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National Journal of Maxillofacial Surgery
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Table of Contents
Year : 2014  |  Volume : 5  |  Issue : 2  |  Page : 245-246  

Lower third molars

1 Department of Oral Surgeon, HCF Dental Centre, 403 George St, Sydney, NSW 2000, Australia
2 Manager Clinical Quality and Safety, HCF Dental Centre, 403 George St, Sydney, NSW 2000, Australia

Date of Web Publication10-Apr-2015

Correspondence Address:
Parmananad Dhanrajani
403 George St, Sydney, NSW 2000
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Source of Support: None, Conflict of Interest: None

DOI: 10.4103/0975-5950.154851

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There has always been a debate whether to remove or leave asymptomatic mesioangular impacted lower third molars. The present short communication discusses the merit of prophylactic removal to avoid clinical complications in future and the consequences to second molars.

Keywords: Lower wisdom teeth, mesioangular, third molars

How to cite this article:
Dhanrajani P, Smith M. Lower third molars. Natl J Maxillofac Surg 2014;5:245-6

How to cite this URL:
Dhanrajani P, Smith M. Lower third molars. Natl J Maxillofac Surg [serial online] 2014 [cited 2023 Jan 29];5:245-6. Available from: https://www.njms.in/text.asp?2014/5/2/245/154851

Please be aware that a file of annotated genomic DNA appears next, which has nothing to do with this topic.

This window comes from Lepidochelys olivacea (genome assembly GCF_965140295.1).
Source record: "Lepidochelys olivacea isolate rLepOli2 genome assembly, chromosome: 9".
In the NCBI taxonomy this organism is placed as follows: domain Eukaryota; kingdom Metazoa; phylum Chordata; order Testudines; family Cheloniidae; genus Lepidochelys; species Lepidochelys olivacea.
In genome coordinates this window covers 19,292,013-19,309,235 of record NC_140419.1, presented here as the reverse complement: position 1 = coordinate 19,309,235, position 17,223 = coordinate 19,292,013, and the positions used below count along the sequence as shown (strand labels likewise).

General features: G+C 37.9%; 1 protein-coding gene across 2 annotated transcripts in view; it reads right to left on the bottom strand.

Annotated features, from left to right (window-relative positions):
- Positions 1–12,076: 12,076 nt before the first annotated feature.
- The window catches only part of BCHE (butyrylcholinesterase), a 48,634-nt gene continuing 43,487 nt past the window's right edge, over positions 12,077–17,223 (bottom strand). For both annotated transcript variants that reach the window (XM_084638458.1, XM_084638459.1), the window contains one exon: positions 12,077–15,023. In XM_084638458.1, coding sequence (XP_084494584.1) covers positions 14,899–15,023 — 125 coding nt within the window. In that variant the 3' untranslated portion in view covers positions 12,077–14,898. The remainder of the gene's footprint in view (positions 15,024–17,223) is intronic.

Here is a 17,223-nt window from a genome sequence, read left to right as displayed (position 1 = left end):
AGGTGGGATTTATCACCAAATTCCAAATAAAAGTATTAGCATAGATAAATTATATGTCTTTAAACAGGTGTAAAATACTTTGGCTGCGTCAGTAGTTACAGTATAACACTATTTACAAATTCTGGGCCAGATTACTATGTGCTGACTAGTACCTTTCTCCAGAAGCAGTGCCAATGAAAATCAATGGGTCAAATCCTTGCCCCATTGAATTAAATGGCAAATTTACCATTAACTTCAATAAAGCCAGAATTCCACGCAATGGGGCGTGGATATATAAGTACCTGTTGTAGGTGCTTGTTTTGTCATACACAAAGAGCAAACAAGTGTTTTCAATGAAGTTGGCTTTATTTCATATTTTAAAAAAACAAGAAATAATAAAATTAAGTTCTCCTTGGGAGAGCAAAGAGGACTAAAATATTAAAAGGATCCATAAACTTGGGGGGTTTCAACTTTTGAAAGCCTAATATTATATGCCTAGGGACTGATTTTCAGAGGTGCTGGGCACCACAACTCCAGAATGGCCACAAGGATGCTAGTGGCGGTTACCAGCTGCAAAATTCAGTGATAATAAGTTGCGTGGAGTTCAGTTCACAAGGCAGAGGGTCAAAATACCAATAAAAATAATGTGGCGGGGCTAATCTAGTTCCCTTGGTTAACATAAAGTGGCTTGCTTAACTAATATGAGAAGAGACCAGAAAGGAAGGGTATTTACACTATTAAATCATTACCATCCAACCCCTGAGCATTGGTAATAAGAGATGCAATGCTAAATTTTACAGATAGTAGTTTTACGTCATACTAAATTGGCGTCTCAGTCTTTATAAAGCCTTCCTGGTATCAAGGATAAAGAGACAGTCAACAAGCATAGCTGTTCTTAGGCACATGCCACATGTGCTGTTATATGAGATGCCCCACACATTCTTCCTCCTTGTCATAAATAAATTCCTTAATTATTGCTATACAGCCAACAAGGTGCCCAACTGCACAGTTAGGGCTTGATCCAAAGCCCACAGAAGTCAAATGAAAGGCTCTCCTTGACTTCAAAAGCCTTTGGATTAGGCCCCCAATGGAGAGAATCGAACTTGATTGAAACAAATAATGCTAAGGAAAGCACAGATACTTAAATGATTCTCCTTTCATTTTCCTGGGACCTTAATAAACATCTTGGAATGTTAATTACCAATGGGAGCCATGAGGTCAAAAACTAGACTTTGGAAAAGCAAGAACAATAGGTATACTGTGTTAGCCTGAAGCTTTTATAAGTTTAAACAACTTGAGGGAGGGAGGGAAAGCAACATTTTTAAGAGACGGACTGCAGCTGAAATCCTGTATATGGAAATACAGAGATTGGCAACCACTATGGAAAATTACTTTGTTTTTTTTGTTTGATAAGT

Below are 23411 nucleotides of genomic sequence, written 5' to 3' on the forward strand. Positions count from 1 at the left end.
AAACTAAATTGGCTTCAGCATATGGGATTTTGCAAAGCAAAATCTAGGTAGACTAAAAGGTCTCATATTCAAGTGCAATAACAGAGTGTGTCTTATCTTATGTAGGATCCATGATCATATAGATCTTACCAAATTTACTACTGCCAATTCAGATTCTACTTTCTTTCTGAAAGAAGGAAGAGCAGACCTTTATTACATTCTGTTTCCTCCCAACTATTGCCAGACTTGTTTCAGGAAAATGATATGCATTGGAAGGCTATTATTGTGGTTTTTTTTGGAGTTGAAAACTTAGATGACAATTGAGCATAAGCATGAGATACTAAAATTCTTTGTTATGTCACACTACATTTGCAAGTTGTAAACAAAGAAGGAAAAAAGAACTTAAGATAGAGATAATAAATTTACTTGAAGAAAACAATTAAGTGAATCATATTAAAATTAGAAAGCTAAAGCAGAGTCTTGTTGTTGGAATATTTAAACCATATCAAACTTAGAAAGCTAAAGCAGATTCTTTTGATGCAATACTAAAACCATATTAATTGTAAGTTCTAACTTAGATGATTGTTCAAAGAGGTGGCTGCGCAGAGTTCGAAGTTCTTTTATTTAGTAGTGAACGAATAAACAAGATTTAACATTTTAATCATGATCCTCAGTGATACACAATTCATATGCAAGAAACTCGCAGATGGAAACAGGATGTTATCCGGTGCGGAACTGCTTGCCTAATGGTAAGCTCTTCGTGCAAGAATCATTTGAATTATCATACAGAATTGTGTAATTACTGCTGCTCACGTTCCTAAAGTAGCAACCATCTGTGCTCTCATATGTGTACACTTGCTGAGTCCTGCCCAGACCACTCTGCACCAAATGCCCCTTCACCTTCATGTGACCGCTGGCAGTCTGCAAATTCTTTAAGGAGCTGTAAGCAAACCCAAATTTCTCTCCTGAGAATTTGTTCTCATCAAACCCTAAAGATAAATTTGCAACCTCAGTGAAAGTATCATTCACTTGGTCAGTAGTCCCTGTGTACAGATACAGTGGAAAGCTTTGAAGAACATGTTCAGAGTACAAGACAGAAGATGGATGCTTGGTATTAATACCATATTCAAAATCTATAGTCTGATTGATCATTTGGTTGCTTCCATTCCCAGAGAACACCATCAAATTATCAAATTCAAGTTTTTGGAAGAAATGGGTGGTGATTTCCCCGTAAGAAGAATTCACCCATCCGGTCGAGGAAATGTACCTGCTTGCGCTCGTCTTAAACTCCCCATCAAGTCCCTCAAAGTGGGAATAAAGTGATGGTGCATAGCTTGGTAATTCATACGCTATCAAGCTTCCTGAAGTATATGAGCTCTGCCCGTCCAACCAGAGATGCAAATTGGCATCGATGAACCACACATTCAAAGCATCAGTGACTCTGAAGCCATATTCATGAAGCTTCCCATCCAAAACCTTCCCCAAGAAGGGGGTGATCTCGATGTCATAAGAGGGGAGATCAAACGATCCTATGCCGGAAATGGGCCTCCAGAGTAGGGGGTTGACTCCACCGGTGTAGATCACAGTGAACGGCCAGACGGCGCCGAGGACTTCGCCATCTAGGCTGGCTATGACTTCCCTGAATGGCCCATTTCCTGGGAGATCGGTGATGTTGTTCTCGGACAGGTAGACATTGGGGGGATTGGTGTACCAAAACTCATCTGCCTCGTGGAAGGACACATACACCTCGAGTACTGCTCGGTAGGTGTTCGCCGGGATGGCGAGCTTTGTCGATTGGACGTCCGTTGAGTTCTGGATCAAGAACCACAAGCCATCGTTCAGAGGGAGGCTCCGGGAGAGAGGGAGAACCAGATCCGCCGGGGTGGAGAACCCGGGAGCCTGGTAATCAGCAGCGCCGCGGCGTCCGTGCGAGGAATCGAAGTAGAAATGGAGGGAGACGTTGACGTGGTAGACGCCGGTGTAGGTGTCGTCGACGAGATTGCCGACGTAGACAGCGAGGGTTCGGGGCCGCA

Introduction Top

Impacted third molars are the most common developmental conditions that affect humans. The impactions are defined in relation to the geometric angle of impaction such as mesioangular, distoangular, and horizontal, and these can be partial or completely buried.

The NICE guidance on wisdom teeth describes the complications that may arise from the surgical removal of wisdom teeth but does not describe its benefits. [1] Clinical decision-making should be based on the relative benefits and harms for the patient. The important question is what the risk of retained wisdom teeth is in future for development of any pathology if left untreated. [2]

This short communication presents some of the practical difficulties frequently encountered in decision making for removal of mesioangular impacted lower third molars that are in contact with second molar.

   Clinical Evidence Top

Mesioangular-impacted lower third molars, which are completely covered with mucosa, create a deficient gingival collar that is not fluid-tight along distal cementoenamel junction of second molar. [3],[4] This makes the second and third molars vulnerable to caries and rarely resorption of second molar if left untreated in long run.

Case 1

A 60-year-old man was advised to leave lower left mesioangular third molar that was asymptomatic and clinically covered with mucosa. On subsequent visit, he had occlusal decay with left lower second molar and was treated with gold crown by his dentist 15 years back. On recent visit, his orthopantomogram (OPG) showed mesioangular impaction with deep decay and recurrent decay with his left second molar under the crown distally and was referred for removal of lower third molar [Figure 1]. The lower left third molar was removed under local anesthesia, and the patient was referred back to dentist to treat recurrent decay with second molar [Figure 2].
Figure 1: Orthopantomogram showing decayed mesioangular left lower third molar and recurrent decay with second molar